[Jake:] “Couldn’t we live together, Brett? Couldn’t we just live together?”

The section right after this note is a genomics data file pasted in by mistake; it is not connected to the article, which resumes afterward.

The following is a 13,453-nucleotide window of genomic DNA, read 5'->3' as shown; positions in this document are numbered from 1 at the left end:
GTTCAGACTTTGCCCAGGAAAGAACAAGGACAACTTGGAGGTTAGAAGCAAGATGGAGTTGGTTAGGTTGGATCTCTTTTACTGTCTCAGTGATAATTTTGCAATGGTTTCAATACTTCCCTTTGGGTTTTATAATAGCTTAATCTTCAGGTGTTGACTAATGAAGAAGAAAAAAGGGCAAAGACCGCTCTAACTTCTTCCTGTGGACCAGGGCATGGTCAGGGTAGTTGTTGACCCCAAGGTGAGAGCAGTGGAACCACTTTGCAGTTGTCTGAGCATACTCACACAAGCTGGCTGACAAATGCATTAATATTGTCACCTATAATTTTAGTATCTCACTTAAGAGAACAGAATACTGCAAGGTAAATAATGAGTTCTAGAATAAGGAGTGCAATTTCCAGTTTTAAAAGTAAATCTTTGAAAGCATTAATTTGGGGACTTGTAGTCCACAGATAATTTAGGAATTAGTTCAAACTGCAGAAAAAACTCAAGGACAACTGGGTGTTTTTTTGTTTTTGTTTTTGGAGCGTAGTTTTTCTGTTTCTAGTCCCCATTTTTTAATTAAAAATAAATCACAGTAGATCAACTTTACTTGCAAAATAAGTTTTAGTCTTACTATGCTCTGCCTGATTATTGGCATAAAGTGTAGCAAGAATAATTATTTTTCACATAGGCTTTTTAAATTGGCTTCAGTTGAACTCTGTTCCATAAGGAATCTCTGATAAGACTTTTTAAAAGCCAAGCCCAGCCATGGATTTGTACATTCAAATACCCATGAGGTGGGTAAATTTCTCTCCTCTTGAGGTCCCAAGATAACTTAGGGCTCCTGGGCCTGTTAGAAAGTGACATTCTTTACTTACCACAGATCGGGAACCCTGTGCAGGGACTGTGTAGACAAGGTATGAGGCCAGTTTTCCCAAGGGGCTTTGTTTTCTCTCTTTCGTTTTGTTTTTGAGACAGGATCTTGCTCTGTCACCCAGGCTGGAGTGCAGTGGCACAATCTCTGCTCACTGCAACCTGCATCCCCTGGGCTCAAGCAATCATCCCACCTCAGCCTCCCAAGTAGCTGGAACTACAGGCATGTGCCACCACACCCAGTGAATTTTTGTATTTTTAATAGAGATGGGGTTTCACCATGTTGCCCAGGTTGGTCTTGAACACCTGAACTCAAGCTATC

This exchange between Jake and Brett, which occurs in Chapter 7, after Brett shows up at Jake’s home in Paris with Count Mippipopolous, encapsulates the central conflict of the novel, which is rarely directly expressed. One must read closely to understand what is at stake and what is being discussed. As always in Hemingway’s prose, while little is said, much is communicated. Jake begs Brett to be with him, but she replies that she would always “tromper” him, a French word here meaning “to commit adultery.” A wound Jake received during the war rendered him impotent, and he thus cannot satisfy Brett’s need for sex. With her words, she is telling Jake that she would have to go with other men behind Jake’s back, which she knows he wouldn’t be able to stand. This central, intractable emotional conflict forms the backdrop for the action of the novel.